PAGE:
This rather dense and heavy Spanish wine is one of the few that still comes complete with a traditional cork. Best consumed with food, for the ideal flavour.

A grape from South Africa that became popular more recently. It has a distinctive flavour, and I soon acquired a taste for it. My second favourite wine.

Gevrey Chambertin.
For me, this is the King of Red Wine. The French Burgundy is dark, and full of flavour. Unfortunately, the high price these days means that it has to be reserved for special occasions.

A short introduction to red wine. If you like the look of them, most can be bought for between £6-£8 a bottle, in any supermarket. Except for the Gevry-Chambertin, which might set you back around £30.


Christmas Cards

There was a time when I used to send over one hundred Christmas cards. I was so obsessed with missing the posting dates, that I resolved to send them early, very early. For many years, I would ensure that they were all in the post by the second week of November. This understandably irritated some of the recipients, as by the time they were receiving more cards, my one had long been lost or mislaid.

The large number I sent was not only to family members, and long standing friends. It also included former school friends I had not seen since I was seventeen, work colleagues from jobs I had done in the past, and even neighbours next door to houses I had long since sold and moved from. And that amount didn’t include those I might hand out personally, to people I was working with, staff at hospitals, and people at places I encountered in my everyday working life.

This may seem excessive, I agree. However, I saw it as a way of keeping in touch, mostly with people I would never see again, or rarely met up with anymore. And most of them seemed to enjoy that contact; returning cards containing recent photos, family updates contained in short letters, and very often a change of address notification, as they moved around. I would generally receive almost the same amount, often more than I had sent. It made me feel good, to keep up that annual tradition of ‘touching base’ with so many people, far and wide.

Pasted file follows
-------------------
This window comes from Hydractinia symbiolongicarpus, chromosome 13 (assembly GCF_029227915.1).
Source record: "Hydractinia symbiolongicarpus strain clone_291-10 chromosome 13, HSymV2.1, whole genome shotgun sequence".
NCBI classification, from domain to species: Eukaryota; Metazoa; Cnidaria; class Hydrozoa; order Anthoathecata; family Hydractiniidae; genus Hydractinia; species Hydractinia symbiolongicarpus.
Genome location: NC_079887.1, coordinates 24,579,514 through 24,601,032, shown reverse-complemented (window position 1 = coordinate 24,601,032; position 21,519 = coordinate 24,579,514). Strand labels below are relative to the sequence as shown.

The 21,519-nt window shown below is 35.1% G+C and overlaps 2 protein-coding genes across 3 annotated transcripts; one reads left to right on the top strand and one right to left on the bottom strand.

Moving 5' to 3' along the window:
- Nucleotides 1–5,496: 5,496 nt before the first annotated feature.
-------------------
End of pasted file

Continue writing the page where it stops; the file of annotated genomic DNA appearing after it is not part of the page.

Over the decades, I noticed some changes in my address book, and noted that some people no longer sent me cards in return. A few had died, and some had gone so far as to inform me that they would no longer be sending any cards. That was fair enough, I still sent them one anyway. The arrival of the Internet meant that some people began to send a generic ‘Electronic card’, adding every contact in their email address book, and just clicking ‘Send’. I could understand that too, as postage costs in Britain were becoming steep, with the price of a stamp far exceeding the cost of the card inside the envelope. But I budgeted for those increases, and carried on sending my hundred-plus cards every year.

Once I retired and moved here to Norfolk, I decided to send the cards later, waiting until the first week of December to post them off. Without the large salary I was used to, I did notice that the continued price increases in stamps was making it an expensive annual proposition, on a greatly reduced income. But I bit the bullet, and carried on regardless. During the last six years, my contact list has reduced considerably. More deaths in the family, friends lost too. Some people may have misplaced my change of address, or just decided that enough was enough. And the postage costs had risen to new highs. A second-class stamp (slower delivery time) now costs 58 p. In old money, that is over eleven shillings. For someone of my age, that seems to be outlandish, and almost unthinkable, to post one small letter or card. (For the benefit of my American friends, that is 73 cents)

So, sending one hundred cards would cost me £58, ($73) plus the purchase price of the cards. I can buy nice cards for around £2.50 for a pack of ten, each less than half the price of the stamp needed to send them. The few cards that I like to send abroad are also ridiculously expensive to post. A small card to America is over £2 by air mail, and similar cards sent to France cost almost £1.50 each. This year, I finally began to think seriously about my card list. I checked off all the people I hadn’t heard from in years, and crossed through all those I know have died. Then I went through some others whose addresses I am no longer sure about, and excluded them too. By the time I had completed my reluctant ‘cull’, I written just forty-one cards. They will be posted today, the latest I have ever sent a Christmas card.

So, if any of the sixty-plus people who didn’t get a card from me are reading this.
Sorry about that.